Knowing when and how to send a thank-you following an interview can make all of the difference when it comes to leaving a good impression with a prospective employer. Sending a well-crafted thank you in a timely fashion can add even more positivity to an already great connection. The issue is many people, including seasoned professionals, often wonder when an email is appropriate versus a letter—as well as what should be included. Here’s how to make a lasting positive impression of good manners that people still appreciate in the 21st century.
When to Send a Thank-You
The answer to this question is simple: Always send a thank-you note. Job seekers should send a thank-you letter immediately after the interview. I encourage my clients to send a quick thank-you e-mail within 24 hours following an interview if they have the interviewer’s e-mail address. If they do not, then sending a thank-you note in the mail the same day is best. I always ask for a business card from the person interviewing me so I have their necessary contact information such as their email and mailing addresses.
At the Speed of Email
When you’re searching for a new position, it’s best to assume the company is looking to fill positions as quickly as possible. With that in mind, an email is much faster than traditional mail. Recruiters and hiring managers typically make a decision about who they intend to hire within 48 hours of interviewing the last candidate, so this leaves little time for a handwritten thank-you. With this in mind, I encourage clients to send an email the same day as their interview.
When Snail Mail Matters
An email is a quick way to say thank you the day of an interview, but you should also follow up with a handwritten note of thanks. This adds a personal touch to a thank-you one can’t provide via email. This is especially true if you are applying for a job in a small town, for a slower-paced position, or to an office with a smaller staff. Even in larger organizations very rarely do candidates send hand-written thank you notes. Gratitude never goes out of style and sticks with employers much longer than most people realize.
By following up an email with a handwritten note of gratitude, you are underscoring your interest in the position. This can help the interviewer remember you above other candidates and keeps you in the forefront of their mind, setting you apart from the competition.
What You Should Include
Regardless of the format of your thank-you, you need to tailor it specifically for your interview. In your note, be sure to thank the person for the interview, highlight any strengths that are critical to the position or note additional information not previously mentioned in the interview that may be important, and recount the value you’d bring to the company. Be sure to reiterate your enthusiasm and excitement for the position as recruiters report that a person’s excitement over a position is an important factor in their hiring decision.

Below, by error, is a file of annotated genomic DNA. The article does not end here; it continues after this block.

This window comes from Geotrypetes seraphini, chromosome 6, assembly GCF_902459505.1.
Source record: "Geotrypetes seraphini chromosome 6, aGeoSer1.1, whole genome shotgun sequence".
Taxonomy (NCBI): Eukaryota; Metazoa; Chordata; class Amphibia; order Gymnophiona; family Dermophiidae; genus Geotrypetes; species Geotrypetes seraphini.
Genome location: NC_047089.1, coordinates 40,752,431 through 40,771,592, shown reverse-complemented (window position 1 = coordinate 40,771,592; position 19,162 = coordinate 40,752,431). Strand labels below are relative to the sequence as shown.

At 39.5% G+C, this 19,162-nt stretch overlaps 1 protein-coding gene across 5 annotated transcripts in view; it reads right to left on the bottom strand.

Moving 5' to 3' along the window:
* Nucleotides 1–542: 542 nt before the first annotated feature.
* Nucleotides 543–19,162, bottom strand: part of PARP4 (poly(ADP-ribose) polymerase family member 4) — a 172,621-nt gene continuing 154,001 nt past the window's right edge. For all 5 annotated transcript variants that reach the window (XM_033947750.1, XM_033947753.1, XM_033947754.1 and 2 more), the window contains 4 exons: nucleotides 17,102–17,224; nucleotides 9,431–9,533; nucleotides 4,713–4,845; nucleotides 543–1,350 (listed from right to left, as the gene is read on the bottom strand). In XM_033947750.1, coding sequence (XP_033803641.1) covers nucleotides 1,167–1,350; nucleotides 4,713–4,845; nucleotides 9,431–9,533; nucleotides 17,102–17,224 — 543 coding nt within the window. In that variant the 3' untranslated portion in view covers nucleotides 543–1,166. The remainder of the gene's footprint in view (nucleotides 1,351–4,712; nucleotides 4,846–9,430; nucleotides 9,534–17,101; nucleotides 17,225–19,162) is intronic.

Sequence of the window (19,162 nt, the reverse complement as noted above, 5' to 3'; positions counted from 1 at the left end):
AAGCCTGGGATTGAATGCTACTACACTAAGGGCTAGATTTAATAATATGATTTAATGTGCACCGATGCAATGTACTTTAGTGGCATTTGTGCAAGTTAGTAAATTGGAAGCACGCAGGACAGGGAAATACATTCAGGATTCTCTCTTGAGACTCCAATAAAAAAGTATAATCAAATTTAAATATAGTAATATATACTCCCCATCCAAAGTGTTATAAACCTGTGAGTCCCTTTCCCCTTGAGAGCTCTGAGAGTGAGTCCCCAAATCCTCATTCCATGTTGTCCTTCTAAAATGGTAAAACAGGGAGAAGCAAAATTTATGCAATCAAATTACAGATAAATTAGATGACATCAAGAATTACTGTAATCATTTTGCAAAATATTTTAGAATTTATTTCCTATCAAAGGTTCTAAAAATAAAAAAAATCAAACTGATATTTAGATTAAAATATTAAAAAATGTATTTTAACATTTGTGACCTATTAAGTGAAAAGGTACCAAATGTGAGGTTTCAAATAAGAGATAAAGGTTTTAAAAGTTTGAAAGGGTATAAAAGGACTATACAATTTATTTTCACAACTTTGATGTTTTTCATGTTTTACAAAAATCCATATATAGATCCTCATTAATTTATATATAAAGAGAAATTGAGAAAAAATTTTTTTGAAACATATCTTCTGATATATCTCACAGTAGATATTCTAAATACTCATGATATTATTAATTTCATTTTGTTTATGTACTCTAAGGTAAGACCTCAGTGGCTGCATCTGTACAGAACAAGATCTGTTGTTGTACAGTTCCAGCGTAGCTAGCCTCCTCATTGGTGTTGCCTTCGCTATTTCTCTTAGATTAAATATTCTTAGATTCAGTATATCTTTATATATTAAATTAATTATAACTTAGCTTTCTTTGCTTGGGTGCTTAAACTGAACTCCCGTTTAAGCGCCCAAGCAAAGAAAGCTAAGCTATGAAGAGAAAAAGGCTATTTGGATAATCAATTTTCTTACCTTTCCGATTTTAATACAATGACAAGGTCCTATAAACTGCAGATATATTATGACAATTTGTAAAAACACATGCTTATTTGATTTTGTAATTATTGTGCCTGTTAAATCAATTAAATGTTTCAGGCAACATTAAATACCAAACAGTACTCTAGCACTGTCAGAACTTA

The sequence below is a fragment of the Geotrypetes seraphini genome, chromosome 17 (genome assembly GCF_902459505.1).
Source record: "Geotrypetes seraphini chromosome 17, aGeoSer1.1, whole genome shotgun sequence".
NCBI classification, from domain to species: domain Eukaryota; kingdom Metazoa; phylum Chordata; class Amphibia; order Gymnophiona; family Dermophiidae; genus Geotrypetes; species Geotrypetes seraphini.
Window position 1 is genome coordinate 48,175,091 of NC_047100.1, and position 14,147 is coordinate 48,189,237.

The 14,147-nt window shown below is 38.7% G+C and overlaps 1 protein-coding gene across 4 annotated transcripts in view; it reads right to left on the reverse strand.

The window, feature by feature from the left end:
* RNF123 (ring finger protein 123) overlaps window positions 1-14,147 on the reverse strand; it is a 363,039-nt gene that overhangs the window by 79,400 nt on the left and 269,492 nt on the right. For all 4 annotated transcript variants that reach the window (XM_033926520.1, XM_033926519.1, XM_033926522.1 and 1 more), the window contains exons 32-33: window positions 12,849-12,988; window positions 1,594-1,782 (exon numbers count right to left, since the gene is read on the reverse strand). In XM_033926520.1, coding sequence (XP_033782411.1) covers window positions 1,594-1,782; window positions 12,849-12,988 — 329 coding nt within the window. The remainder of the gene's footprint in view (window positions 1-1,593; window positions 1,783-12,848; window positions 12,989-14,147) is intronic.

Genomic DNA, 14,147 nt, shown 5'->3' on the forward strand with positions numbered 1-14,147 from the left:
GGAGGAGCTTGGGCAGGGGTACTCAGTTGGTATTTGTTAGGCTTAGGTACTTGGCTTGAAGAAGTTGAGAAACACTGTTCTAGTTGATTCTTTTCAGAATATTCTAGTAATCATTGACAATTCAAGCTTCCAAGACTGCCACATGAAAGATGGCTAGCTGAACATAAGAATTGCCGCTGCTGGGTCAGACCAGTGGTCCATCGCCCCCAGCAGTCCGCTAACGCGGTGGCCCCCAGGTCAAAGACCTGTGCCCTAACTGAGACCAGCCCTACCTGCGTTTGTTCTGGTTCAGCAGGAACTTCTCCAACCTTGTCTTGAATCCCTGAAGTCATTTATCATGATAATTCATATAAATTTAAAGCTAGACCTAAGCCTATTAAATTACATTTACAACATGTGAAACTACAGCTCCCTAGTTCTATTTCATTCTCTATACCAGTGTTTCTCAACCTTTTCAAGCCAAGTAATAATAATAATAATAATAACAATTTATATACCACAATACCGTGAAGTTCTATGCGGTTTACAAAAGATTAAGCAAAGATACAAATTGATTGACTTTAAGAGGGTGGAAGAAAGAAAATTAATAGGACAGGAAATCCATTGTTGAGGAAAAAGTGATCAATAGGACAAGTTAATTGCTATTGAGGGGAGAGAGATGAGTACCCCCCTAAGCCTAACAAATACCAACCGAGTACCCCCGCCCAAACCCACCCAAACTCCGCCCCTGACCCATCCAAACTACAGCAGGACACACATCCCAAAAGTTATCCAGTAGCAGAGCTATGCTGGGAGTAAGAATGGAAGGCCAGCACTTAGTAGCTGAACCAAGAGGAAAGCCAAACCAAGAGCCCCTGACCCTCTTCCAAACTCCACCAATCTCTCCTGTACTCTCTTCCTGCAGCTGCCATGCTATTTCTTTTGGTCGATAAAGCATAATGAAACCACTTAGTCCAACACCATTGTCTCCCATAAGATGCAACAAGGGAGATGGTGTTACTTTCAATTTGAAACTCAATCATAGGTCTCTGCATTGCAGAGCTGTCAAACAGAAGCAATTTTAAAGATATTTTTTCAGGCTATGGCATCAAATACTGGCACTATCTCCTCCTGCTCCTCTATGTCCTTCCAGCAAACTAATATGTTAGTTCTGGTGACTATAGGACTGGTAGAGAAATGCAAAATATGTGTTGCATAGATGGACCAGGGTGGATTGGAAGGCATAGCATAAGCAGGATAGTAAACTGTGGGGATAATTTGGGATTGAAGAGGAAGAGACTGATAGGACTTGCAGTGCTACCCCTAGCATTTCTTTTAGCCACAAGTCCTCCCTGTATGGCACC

If you feel like there are any weaknesses in your candidacy for the position you want, address them head-on and turn them into strengths. I advise my clients to ask at the conclusion of the interview if there’s anything that causes the recruiter or hiring manager concern with my candidacy or if there are any questions they have in considering me for the position. The thank-you letter is the perfect place to address any such concerns and gives you a little bit of time to put together a well-thought-out response.
There are some other things you can include in your thank-you as well. You can use the opportunity to address how you believe you’re a good culture fit since culture fit plays a huge role in the hiring decision. After the interview, if you’re not interested in the position, it is still professional to thank the interviewer for their time. This is important as you never know when your paths may cross again down the road.
Be One of the Very Few
Very few people follow up after the interview. Very few. As a business owner I can tell you for every ten people I interview, one of them *may* send a thank-you e-mail—and I rarely receive a thank-you letter. It’s an excellent opportunity to address your enthusiasm, close up any doubts in your candidacy, and reiterate your culture fit for the company or department—three important factors in a recruiter’s decision to hire.
I believe you deserve a career that brings you joy, fulfillment, and the ability to live your best life. If you’re having a hard time writing your resume or your current resume isn’t generating the response you’d hoped it would, reach out to me on LinkedIn or visit my website for help now.